Hats Off to the Chattanooga Times Free Press and Two-Time University of Alabama Alumna Joan McClane For Noteworthy Reporting

Those of us on the journalism faculty at The University of Alabama are smiling today as one of our two-time alums was part of a team named a finalist Monday for the Pulitzer Prize in local reporting.

Advertisements

Screen Shot 2014-04-15 at 6.37.25 AMIt’s a pleasure to start the day by reading one of the top three examples of local reporting in all of journalism and to know it was produced, in part, by one of your former students.

Joan Garrett McClane completed her bachelor and master's degrees in journalism at The University of Alabama.
Joan Garrett McClane completed her bachelor and master’s degrees in journalism at The University of Alabama.

That’s what I am doing this morning as I check out the Chattanooga Times-Free Press, which we learned Monday was a finalist for a Pulitzer Prize, the highest award in journalism.

It seems like only yesterday Joan Garrett (now Joan Garrett McClane) was sitting in my classes as part of the Knight Fellows in Community Journalism at the University of Alabama.

Now she’s spending nine months researching a story analyzing homicide cases and learning, among other things, that fewer than half of shooting suspects in Chattanooga are caught.

According to the story “Speak No Evil, ” 58 percent of open homicide and shooting investigations in Chattanooga are at dead ends because of witness silence.

This gives me a whole different impression of that community surrounded by mountains off Interstate 24.  You see it as you travel between Atlanta and Nashville or going from North Alabama up to Knoxville, Tenn.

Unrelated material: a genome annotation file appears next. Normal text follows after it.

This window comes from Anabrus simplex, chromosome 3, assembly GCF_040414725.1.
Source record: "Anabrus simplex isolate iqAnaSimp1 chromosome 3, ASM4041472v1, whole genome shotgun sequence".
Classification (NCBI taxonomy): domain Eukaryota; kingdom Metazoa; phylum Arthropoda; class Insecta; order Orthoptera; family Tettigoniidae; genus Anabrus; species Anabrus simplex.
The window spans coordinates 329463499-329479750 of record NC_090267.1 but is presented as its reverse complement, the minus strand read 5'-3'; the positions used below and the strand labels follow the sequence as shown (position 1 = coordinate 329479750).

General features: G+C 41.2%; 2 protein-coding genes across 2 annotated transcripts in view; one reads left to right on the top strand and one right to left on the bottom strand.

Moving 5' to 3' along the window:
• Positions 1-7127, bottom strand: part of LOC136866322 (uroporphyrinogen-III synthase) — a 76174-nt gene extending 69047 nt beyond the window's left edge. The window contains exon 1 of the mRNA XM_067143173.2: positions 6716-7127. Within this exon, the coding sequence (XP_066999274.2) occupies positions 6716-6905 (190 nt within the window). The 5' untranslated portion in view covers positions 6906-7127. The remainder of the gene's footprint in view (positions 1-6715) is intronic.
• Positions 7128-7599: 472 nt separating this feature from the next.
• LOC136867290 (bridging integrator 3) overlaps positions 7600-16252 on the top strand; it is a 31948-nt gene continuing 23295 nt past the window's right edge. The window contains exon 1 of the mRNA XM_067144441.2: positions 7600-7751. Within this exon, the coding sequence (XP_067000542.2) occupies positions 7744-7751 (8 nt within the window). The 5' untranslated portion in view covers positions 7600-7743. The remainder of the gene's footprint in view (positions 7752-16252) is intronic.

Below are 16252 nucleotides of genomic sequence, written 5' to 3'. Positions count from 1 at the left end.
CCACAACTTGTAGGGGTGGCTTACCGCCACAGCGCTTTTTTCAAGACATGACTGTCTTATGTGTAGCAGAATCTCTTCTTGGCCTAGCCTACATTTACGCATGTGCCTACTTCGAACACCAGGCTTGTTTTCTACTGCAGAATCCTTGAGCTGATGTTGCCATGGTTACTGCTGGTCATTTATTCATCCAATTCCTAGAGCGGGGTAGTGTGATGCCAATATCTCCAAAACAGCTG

The Pulitzer committee recognized    McClane, Todd South, Doug Strickland and Mary Helen Miller  “for using an array of journalistic tools to explore the “no-snitch” culture that helps perpetuate a cycle of violence in one of the most dangerous cities in the South.”

Today I recognize McClane, in particular, for developing the multimedia skill set as a student and putting it to work in way that brought national recognition to her news organization and great pride to those of us here in the journalism department at The University of Alabama.

Having done research at the Chattanooga newspaper several years ago, I know what a top-notch news operation they have there.  Now the world knows by another example of the work the staff there is producing.

I’m just excited that one of our graduates is among those producing such work.

Way to go Joan!

 

Author: George Daniels

George L. Daniels is an associate professor of journalism at the University of Alabama. After spending eight years in the local television newsroom working as a producer at stations in Richmond, Virginia; Cincinnati, Ohio; and Atlanta, Georgia, Daniels moved from the newsroom to the classroom. He’s conducted research on diversity issues in the media workplace and change in the television newsroom as well as media convergence. Before going to work in television news, Daniels worked briefly as a freelance writer for The Richmond Free Press in his hometown of Richmond, Va.

Leave a Reply

Fill in your details below or click an icon to log in:

WordPress.com Logo

You are commenting using your WordPress.com account. Log Out / Change )

Twitter picture

You are commenting using your Twitter account. Log Out / Change )

Facebook photo

You are commenting using your Facebook account. Log Out / Change )

Google+ photo

You are commenting using your Google+ account. Log Out / Change )

Connecting to %s